November 10, 1998 was a regular Tuesday evening
for Terry Tuszynki, putting the finishing touches on dinner and watching the evening news.
She was only partially paying attention to what was being said on TV when the handsome
anchorman introduced a news correspondent who began to speak. Something caught her
attention and she watched and listened intently to a news story about a Russian orphanage
250 miles northeast of Moscow.
The ground was already covered with a foot of snow although it was
still only early November. Childrens faces filled the TV screen. Someone was opening
a large door that revealed steps leading underground. It was an old fashioned root cellar
where all the food stores for more than 50 children were kept. Except for a few old
potatoes, the cellar was empty. It had been a poor harvest, the reporter explained. There
was no money. Her television flickered with images from a foreign, frozen place half a
world away as the story poured out. The food was gone and winter was fast approaching. The
children were existing on a little bread, potato soup and tea. Many had no shoes.
More words and pictures rushed by. 100 year old building
and dozens of childrens faces. Some sad, some
smiling, all so young. "For NBC news, this is Dana Lewis," said the
|The orphanage is housed in this
crumbling 100 year old building.
Three, maybe four minutes. It was over. She had seen similar
stories before originating from different parts of the world -- Somalia, Ethiopia, the
Balkan states. Her husband came home, dinner was eaten, dishes cleaned up, five year old
son washed, teeth brushed, stories read, snuggled into bed. But the images wouldnt
the childrens faces, the empty root cellar, the snow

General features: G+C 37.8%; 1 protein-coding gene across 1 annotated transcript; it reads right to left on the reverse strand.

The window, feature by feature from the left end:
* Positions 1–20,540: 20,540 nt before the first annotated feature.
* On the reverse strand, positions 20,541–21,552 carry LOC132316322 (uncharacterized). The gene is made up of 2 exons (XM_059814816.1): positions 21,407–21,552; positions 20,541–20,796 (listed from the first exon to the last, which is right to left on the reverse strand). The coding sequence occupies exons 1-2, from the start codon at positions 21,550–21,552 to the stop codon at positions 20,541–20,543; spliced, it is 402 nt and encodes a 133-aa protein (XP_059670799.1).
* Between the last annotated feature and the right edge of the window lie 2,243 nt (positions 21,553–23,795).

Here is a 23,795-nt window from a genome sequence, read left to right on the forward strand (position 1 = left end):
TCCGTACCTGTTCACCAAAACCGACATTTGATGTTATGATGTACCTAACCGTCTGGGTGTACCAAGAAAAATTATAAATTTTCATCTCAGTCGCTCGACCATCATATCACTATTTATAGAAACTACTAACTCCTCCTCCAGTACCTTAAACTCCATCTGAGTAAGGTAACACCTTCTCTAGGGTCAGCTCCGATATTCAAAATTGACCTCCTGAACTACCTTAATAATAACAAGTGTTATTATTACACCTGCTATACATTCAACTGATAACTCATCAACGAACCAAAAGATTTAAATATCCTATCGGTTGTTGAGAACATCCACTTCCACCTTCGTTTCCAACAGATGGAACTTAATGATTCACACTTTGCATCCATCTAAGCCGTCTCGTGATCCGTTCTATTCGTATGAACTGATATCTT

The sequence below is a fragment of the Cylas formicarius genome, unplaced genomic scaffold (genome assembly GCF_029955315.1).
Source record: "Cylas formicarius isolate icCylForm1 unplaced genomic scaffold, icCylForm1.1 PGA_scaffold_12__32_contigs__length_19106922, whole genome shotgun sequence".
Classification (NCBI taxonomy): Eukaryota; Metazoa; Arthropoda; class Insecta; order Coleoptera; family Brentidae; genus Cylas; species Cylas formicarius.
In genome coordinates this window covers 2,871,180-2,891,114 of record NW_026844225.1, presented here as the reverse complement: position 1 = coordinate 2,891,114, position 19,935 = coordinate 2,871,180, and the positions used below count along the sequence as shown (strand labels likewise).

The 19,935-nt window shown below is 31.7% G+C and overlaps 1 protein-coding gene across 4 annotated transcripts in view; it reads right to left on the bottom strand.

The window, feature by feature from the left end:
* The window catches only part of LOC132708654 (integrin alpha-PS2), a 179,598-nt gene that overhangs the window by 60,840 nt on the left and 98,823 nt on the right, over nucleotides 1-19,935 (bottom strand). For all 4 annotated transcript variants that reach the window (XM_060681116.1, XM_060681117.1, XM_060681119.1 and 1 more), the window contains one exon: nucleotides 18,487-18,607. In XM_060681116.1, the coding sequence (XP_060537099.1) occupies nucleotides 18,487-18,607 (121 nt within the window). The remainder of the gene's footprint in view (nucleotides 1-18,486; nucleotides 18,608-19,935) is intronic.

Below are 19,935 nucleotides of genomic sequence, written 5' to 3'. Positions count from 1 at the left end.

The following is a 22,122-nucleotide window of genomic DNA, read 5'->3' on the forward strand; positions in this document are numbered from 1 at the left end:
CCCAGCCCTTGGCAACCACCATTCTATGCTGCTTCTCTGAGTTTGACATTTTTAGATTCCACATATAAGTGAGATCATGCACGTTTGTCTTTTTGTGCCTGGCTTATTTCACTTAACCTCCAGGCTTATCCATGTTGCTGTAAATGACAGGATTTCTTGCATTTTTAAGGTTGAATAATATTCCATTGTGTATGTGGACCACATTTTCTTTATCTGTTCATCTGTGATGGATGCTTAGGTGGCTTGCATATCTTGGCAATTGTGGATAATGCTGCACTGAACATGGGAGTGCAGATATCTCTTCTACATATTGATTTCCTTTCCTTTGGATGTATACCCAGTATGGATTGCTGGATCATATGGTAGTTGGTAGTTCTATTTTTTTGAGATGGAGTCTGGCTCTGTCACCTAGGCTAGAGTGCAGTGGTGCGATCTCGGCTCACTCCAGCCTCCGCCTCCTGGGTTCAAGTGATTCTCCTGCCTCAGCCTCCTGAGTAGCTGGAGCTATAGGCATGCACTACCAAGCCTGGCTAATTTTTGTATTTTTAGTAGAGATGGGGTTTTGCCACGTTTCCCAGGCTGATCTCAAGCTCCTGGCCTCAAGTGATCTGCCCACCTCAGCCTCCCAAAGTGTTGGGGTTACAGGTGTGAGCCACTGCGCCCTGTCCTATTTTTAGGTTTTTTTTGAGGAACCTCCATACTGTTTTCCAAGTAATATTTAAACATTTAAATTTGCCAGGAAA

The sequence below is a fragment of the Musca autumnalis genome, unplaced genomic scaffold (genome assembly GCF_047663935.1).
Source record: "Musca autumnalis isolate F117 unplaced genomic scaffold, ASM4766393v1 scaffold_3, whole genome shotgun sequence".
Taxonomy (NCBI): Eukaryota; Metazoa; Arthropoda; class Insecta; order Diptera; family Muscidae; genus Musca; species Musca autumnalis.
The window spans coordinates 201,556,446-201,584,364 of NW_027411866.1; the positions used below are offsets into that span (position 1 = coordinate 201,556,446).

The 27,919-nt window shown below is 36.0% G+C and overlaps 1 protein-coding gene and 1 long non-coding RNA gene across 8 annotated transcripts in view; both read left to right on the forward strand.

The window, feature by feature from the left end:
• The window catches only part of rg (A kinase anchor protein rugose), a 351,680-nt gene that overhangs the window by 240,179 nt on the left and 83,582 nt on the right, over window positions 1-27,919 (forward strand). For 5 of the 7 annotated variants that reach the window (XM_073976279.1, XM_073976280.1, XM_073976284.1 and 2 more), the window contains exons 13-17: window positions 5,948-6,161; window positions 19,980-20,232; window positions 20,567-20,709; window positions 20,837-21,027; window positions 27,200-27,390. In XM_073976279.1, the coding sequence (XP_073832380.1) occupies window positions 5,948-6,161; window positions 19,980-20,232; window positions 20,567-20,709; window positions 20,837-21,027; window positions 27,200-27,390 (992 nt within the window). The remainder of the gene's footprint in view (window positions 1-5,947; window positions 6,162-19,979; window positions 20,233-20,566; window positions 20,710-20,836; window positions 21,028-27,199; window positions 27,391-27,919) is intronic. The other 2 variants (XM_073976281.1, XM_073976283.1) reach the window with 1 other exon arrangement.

the fear and
Terry looked out the window into the backyard of her West Seattle
home. There was a beautiful, state-of-the-art, $4,000 jungle gym that she and her
physician-husband had recently bought for their son. He had squealed with joy and
excitement when it was installed, then had played on it only twice.
"I wish I had that money back," she thought, "and I
could send it to those Russian orphans."
Terry didnt sleep well that night, but as the morning came and
the daily routine flew by, she still had not mentioned the news story to her husband, Tom.
As she finished with lunch the feelings grew stronger and stronger. "Ive got to
Ive got to do something."
Finally she picked up the phone and called KING-TV in downtown
Seattle, the channel she had been watching when the "orphan story" had come on.
"That was a national news story, maam," said the
news room. "Youll have to call the NBC offices in New York
youll hold, Ill give you that number." She quickly jotted down the number
and dialed again.
"Dana Lewis, please," Terry said when someone in the big,
New York newsroom answered.
"Just a moment, Ill transfer you," was the reply.
Tuszynski looked at her watch wondering what time it was in New York
and if she would still catch the busy, high-profile correspondent in his office that was
probably somewhere down the hall from the newsroom. She heard the connection ring
a groggy voice answered, "Hello, Dana Lewis speaking." Tuszynski had no way of
knowing that Lewis office wasnt in New York at all, but rather, in Moscow,
Russia, where he was NBCs network field correspondent.
Quickly Terry introduced herself and explained how deeply she had
been touched by his news story about the Russian orphans and, she added, I really want
to do something to help those children. As she held her breath waiting for the
half-expected brush-off from an international news correspondent, she was completely
surprised by his response.
"Im so glad that you enjoyed the story," Lewis
answered, 7,500 miles away, "and Id like to help you. But
paused (here comes the brush off, Tuszynski thought)
its 2 a.m. here in
Moscow and you woke me up . If you wouldnt mind calling me back when I get to the
office, Id be glad to help." Confused and a little stunned that her phone call
had been transfered to Moscow!, she had her pen ready and wrote down the number.
Later that Seattle night she called Lewis back in his Moscow office
where, in Russia, it had become mid-morning the following day. He began to give her names,
phone numbers and contacts that would later become vital to the success of her, as yet
"NBC has been so incredibly helpful in so many ways, "
Terri explains. "There are some really tremendous people there. We never would have
been able to even find the orphanage, let alone gain access, without (their help)."
Terry began to brainstorm with her husband, Tom, a thoracic
surgeon, about what they could do to help those children nearly 8,000 miles away who
needed food and shoes for the Russian winter that was already setting in. Through